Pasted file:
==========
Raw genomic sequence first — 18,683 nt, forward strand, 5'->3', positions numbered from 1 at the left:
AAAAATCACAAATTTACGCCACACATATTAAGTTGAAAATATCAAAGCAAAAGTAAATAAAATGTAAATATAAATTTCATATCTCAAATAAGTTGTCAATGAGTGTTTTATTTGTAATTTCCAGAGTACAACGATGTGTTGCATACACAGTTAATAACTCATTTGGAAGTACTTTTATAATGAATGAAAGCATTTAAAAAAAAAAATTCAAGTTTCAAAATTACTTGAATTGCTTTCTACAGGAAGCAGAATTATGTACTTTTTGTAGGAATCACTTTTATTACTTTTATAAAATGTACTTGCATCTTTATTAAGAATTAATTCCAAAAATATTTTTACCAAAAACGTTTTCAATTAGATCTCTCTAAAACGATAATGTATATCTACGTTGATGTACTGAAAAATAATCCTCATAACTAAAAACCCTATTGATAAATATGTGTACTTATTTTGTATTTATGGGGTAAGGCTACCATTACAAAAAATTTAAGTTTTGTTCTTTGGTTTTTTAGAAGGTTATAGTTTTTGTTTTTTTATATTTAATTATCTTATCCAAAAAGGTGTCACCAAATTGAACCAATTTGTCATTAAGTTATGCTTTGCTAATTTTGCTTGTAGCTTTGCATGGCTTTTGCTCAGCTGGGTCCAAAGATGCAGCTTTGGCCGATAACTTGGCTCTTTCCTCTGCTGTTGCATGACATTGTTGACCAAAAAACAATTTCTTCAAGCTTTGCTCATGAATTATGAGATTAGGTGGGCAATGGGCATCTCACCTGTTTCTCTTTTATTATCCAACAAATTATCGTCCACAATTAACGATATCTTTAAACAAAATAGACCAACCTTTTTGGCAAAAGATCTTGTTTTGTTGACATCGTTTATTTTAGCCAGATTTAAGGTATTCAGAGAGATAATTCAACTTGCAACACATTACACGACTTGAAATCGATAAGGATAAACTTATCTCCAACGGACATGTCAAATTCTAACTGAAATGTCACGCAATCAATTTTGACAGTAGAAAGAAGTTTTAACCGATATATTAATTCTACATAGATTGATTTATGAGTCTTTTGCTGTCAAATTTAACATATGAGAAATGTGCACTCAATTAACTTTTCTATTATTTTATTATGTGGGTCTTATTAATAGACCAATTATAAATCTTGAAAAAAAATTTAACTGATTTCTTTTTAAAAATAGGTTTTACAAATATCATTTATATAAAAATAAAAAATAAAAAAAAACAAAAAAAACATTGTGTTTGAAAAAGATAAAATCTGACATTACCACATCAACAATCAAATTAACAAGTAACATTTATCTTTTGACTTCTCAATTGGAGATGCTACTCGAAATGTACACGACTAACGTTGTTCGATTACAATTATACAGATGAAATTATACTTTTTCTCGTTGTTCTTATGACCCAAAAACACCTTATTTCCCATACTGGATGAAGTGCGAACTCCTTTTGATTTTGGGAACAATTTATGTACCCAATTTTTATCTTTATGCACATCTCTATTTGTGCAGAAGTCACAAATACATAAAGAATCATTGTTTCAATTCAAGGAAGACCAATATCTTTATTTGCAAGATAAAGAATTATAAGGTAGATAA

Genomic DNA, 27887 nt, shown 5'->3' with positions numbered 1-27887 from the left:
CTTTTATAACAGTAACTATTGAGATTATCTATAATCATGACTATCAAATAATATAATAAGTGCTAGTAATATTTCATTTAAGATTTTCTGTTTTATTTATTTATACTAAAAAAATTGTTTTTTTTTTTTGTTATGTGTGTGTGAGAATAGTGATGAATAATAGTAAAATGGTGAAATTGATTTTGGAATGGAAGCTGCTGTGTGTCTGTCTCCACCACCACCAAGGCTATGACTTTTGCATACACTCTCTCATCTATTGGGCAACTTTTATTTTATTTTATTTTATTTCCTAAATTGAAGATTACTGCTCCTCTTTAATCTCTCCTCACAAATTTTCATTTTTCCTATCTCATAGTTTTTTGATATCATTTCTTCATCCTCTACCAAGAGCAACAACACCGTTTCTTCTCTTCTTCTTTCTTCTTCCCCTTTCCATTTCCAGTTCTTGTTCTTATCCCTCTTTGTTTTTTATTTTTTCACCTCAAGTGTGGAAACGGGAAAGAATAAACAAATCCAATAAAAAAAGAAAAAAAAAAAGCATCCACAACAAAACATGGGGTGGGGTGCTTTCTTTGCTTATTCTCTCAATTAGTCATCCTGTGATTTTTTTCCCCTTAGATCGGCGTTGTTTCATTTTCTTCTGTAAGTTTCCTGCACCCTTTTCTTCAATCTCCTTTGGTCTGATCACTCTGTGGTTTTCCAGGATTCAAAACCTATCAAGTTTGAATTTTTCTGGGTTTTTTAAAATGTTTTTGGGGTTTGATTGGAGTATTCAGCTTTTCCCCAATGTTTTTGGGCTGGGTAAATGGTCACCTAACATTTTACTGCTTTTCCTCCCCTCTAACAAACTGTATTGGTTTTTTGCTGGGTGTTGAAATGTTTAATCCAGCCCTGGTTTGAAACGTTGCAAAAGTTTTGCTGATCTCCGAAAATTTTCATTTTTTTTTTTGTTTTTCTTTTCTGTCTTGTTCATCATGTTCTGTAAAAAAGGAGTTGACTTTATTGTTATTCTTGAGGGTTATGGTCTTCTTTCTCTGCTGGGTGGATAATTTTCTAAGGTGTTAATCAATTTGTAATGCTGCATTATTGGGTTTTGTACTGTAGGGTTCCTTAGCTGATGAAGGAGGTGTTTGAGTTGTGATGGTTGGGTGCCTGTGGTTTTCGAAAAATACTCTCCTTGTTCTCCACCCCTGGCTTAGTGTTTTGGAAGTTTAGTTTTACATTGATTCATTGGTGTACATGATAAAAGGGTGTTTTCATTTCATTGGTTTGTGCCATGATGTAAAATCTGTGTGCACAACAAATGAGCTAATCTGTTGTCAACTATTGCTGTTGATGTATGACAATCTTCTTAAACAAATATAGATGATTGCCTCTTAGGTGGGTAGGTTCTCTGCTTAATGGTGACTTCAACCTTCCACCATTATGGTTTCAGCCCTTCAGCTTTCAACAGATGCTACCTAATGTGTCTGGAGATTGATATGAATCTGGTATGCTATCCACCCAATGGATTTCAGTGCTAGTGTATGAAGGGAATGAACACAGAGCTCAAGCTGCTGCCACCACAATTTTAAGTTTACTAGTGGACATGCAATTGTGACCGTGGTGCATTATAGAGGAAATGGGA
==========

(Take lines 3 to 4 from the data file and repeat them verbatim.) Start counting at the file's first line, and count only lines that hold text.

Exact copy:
Genomic DNA, 27887 nt, shown 5'->3' with positions numbered 1-27887 from the left:
CTTTTATAACAGTAACTATTGAGATTATCTATAATCATGACTATCAAATAATATAATAAGTGCTAGTAATATTTCATTTAAGATTTTCTGTTTTATTTATTTATACTAAAAAAATTGTTTTTTTTTTTTGTTATGTGTGTGTGAGAATAGTGATGAATAATAGTAAAATGGTGAAATTGATTTTGGAATGGAAGCTGCTGTGTGTCTGTCTCCACCACCACCAAGGCTATGACTTTTGCATACACTCTCTCATCTATTGGGCAACTTTTATTTTATTTTATTTTATTTCCTAAATTGAAGATTACTGCTCCTCTTTAATCTCTCCTCACAAATTTTCATTTTTCCTATCTCATAGTTTTTTGATATCATTTCTTCATCCTCTACCAAGAGCAACAACACCGTTTCTTCTCTTCTTCTTTCTTCTTCCCCTTTCCATTTCCAGTTCTTGTTCTTATCCCTCTTTGTTTTTTATTTTTTCACCTCAAGTGTGGAAACGGGAAAGAATAAACAAATCCAATAAAAAAAGAAAAAAAAAAAGCATCCACAACAAAACATGGGGTGGGGTGCTTTCTTTGCTTATTCTCTCAATTAGTCATCCTGTGATTTTTTTCCCCTTAGATCGGCGTTGTTTCATTTTCTTCTGTAAGTTTCCTGCACCCTTTTCTTCAATCTCCTTTGGTCTGATCACTCTGTGGTTTTCCAGGATTCAAAACCTATCAAGTTTGAATTTTTCTGGGTTTTTTAAAATGTTTTTGGGGTTTGATTGGAGTATTCAGCTTTTCCCCAATGTTTTTGGGCTGGGTAAATGGTCACCTAACATTTTACTGCTTTTCCTCCCCTCTAACAAACTGTATTGGTTTTTTGCTGGGTGTTGAAATGTTTAATCCAGCCCTGGTTTGAAACGTTGCAAAAGTTTTGCTGATCTCCGAAAATTTTCATTTTTTTTTTTGTTTTTCTTTTCTGTCTTGTTCATCATGTTCTGTAAAAAAGGAGTTGACTTTATTGTTATTCTTGAGGGTTATGGTCTTCTTTCTCTGCTGGGTGGATAATTTTCTAAGGTGTTAATCAATTTGTAATGCTGCATTATTGGGTTTTGTACTGTAGGGTTCCTTAGCTGATGAAGGAGGTGTTTGAGTTGTGATGGTTGGGTGCCTGTGGTTTTCGAAAAATACTCTCCTTGTTCTCCACCCCTGGCTTAGTGTTTTGGAAGTTTAGTTTTACATTGATTCATTGGTGTACATGATAAAAGGGTGTTTTCATTTCATTGGTTTGTGCCATGATGTAAAATCTGTGTGCACAACAAATGAGCTAATCTGTTGTCAACTATTGCTGTTGATGTATGACAATCTTCTTAAACAAATATAGATGATTGCCTCTTAGGTGGGTAGGTTCTCTGCTTAATGGTGACTTCAACCTTCCACCATTATGGTTTCAGCCCTTCAGCTTTCAACAGATGCTACCTAATGTGTCTGGAGATTGATATGAATCTGGTATGCTATCCACCCAATGGATTTCAGTGCTAGTGTATGAAGGGAATGAACACAGAGCTCAAGCTGCTGCCACCACAATTTTAAGTTTACTAGTGGACATGCAATTGTGACCGTGGTGCATTATAGAGGAAATGGGA